Comcast is almost as bad with their mailers, simply because they want me to reup beyond the basic tv package (which made no sense unless you wanted digital cable until the Feb. HDTV switch over).

myokitis

join:2004-06-19
Alexandria, VA

1 edit
reply to fiberguy
said by fiberguy:

I can't disagree with you ANY more on your post and if there was EVER a shill on this site, it's you . . .No, the competition is NOT intense as you think..
This is now getting personal . . .

I won't bother replying to all of your points. But my viewpoint is formed by this: I've seen way too many colleagues laid-off/RIF'd to be comfortable that is is somehow not a competitive industry. The jobs aren't going away because there's not competitive pressure.

According to their annual reports, in 2007 T & VZ combined lost 6.4M residential access lines, and only gained 1.5M broadband lines. To somehow imply that competition is not having a profound impact on these companies is just not rational.

The intensity-level in my daily work environment is constantly escalating. The corporate culture has irrevocably changed. Again, complacency is not causing this.

I care not what you or others on this site say. Myself and all of my colleagues live it daily. We're fighting for our jobs.


Link8

join:2001-12-16
Davis, CA
Don't throw out your unused Rollover Megabytes(tm)! Some customers just aren't lucky enough to be on TimeWarner Cable, the world's most reliable network!


espaeth
Digital Plumber
Premium,MVM
join:2001-04-21
Minneapolis, MN
kudos:2
reply to Lazlow
said by Lazlow:

If you think TW has been looking ahead, you are deluding yourself. It has been obvious what direction the bandwidth usage has been headed for years. Yet, TW still has a ton of systems still running D1.1 and D2. If they had really been looking forward, a significant amount of their footprint would be D3 today.
That's a little optimistic -- DOCSIS 3 early-use hardware didn't start manifesting itself until Q2/Q3 of 2008, with final full D3 certified gear arriving in Q4.

Comcast appears to be leading the way in DOCSIS3 deployments, and they aren't even close to 50% deployed yet.

Mele20
Premium
join:2001-06-05
Hilo, HI
kudos:5
reply to myokitis
said by myokitis:

said by jimbo2150:

said by myokitis:

a highly competitive environment
I highly disagree. I only notice decent to good competition in larger cities.
You obviously don't work for a MSO or Telco. Take it from somebody in the business: The level of competition is intense. They're desperate to win customers from each other, with employment (or lack thereof) implications depending on how the battle goes.

It's the difference between being an armchair quarterback and actually being in the game.
Intense competition? Bullshit. In Hawaii TWC has a complete monopoly on all FOUR ISLANDS. This hell was predicted several years ago when the last holdouts were eaten by TWC. As for DSL, that is from Hawaiian TelCom which is in bankruptcy and doesn't have the funds to compete well with TWC. I live in the second largest city in Hawaii and I cannot get DSL. HawTel refuses to extend it to this very nice area of Hilo where there are three large condos as well a residences. I have no idea what you could possibly mean by "intense competition". I have NO choices. It is TWC or dialup. With TWC we have NO TURBO RR...only standard and lite plans. That is because Oceanic TWC cannot get Turbo working on any of the neighbor islands. Again, where is this intense competition? If HawTel cannot get out of bankruptcy the PUC will likely dump the POTS on Verizon again. You think Verizon would ever build up DSL in Hawaii? They couldn't wait to dump Hawaii after the merger of GTE and Bell Atlantic. So, again where is this "intense competition"?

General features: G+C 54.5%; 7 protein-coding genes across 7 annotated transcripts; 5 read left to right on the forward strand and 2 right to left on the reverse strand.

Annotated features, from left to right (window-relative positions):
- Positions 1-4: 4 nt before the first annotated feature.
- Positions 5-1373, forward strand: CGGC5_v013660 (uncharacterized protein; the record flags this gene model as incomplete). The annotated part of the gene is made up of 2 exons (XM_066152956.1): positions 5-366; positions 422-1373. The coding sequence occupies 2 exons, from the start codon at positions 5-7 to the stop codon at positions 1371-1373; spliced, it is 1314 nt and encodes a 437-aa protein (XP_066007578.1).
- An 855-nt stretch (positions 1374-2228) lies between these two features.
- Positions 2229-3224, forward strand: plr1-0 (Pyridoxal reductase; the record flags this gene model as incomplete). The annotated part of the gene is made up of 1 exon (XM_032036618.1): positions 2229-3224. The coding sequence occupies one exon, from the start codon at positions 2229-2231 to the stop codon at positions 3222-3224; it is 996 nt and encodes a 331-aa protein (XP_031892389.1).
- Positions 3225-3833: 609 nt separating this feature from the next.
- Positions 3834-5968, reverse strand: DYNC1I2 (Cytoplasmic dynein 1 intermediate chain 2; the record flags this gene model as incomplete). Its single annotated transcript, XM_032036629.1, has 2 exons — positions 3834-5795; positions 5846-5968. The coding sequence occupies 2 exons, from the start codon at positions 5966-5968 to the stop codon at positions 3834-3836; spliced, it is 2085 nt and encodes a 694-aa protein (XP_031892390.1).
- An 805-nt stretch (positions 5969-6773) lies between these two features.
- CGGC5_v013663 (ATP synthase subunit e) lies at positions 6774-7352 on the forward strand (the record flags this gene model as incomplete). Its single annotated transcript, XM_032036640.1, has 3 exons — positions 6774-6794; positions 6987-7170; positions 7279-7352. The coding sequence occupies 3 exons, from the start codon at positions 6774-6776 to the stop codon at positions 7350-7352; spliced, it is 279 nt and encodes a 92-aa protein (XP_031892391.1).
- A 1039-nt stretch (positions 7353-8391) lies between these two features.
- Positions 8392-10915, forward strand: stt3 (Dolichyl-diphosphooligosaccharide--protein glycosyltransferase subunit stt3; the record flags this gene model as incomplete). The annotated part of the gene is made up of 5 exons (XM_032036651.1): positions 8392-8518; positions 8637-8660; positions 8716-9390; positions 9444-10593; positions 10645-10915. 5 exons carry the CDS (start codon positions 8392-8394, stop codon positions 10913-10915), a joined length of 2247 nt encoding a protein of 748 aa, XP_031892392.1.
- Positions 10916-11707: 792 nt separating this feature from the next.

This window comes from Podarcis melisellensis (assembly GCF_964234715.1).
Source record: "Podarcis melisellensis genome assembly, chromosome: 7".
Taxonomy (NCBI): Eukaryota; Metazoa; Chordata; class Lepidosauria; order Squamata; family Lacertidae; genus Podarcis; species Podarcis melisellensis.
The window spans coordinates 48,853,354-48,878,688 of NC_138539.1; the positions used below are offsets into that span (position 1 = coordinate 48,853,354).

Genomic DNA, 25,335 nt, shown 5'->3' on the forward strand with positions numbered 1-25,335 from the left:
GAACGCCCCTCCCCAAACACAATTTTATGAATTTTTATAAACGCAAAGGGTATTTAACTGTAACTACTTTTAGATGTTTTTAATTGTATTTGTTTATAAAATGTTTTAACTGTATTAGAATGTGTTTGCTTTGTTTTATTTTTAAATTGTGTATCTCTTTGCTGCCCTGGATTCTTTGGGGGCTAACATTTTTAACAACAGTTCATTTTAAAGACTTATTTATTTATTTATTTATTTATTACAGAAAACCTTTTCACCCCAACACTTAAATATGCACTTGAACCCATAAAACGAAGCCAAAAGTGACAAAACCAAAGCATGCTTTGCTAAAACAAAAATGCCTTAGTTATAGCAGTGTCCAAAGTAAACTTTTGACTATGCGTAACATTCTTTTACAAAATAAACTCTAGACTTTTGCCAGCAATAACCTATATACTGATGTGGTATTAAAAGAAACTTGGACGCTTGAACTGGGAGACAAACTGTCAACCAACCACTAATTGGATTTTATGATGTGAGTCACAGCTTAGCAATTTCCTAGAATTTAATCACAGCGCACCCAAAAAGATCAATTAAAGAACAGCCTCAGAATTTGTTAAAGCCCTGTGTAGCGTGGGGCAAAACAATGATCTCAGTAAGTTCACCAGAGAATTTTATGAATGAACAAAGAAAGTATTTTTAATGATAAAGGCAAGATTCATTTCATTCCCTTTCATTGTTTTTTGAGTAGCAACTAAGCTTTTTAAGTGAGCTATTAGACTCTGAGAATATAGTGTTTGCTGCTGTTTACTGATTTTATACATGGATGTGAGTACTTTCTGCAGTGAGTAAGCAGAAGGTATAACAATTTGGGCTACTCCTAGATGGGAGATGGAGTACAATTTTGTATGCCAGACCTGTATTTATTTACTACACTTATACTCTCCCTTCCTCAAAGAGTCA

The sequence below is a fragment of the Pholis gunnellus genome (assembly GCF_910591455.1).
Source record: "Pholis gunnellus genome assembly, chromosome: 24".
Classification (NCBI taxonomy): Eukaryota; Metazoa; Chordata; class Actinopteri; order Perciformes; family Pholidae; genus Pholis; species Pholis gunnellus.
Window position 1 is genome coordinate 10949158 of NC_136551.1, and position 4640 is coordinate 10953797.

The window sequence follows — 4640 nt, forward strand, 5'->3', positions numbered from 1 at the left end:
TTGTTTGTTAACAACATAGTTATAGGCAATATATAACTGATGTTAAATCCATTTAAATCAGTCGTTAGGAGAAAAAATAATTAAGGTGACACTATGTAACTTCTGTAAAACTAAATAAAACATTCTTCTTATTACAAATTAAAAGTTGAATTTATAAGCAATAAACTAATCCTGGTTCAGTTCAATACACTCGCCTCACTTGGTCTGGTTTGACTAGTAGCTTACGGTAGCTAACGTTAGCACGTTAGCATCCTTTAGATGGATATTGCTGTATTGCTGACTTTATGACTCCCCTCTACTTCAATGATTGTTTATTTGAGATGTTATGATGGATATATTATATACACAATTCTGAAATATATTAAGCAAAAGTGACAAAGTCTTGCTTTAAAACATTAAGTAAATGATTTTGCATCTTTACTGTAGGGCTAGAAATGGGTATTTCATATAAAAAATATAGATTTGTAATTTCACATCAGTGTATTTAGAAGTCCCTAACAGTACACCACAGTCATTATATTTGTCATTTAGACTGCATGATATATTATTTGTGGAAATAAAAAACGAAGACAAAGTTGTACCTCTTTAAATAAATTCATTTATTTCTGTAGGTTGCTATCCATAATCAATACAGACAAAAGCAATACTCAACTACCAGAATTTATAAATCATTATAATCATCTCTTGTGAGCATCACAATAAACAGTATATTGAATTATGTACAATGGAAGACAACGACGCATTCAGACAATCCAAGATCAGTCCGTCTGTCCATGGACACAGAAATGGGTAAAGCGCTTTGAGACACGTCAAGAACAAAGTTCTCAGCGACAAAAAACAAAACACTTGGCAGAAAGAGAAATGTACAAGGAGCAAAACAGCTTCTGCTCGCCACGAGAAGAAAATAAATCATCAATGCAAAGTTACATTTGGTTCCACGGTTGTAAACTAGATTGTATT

You see, Hawaii is the VERY PLACE that TWC will force these horrible caps on. And there will be NOTHING that the vast majority of users can do as there is NO competition in many areas of Hawaii, and limited in the areas where there is some, much less any "intense competition" in Hawaii.
--
"The same ferocity that our founders devoted to protect the freedom and independence of the press is now appropriate for our defense of the freedom of the internet. The stakes are the same: the survival of our Republic". Al Gore, The Assault on Reason

fiberguy
My views are my own.
Premium
join:2005-05-20
kudos:3
reply to myokitis
Maybe it's time to stop raping customers for $upwards of $40 for local phone service.

I'm sorry to tell you, but you can spin this how you want, but not many are going to buy it. Residential access line loss? to what? VZ's own cellular service? And, are they losing residential lines to the fact they are charging WAY too much for a land line anyway?

.. get this one. AT&T service.. if you buy a regular POTS line, local service with a typical feature pack is about $40 a month. HOWEVER, when you buy it as part of U-Verse, somehow, that copper line is subject to different rules, terms, etc. SOMEHOW that VERY copper line's Voice Mail becomes no charge, ie: included. They give you the option of using their voip service or remain on copper.. but again, the copper line now falls under a different set of rates and rules DRAMATICALLY lowering the price.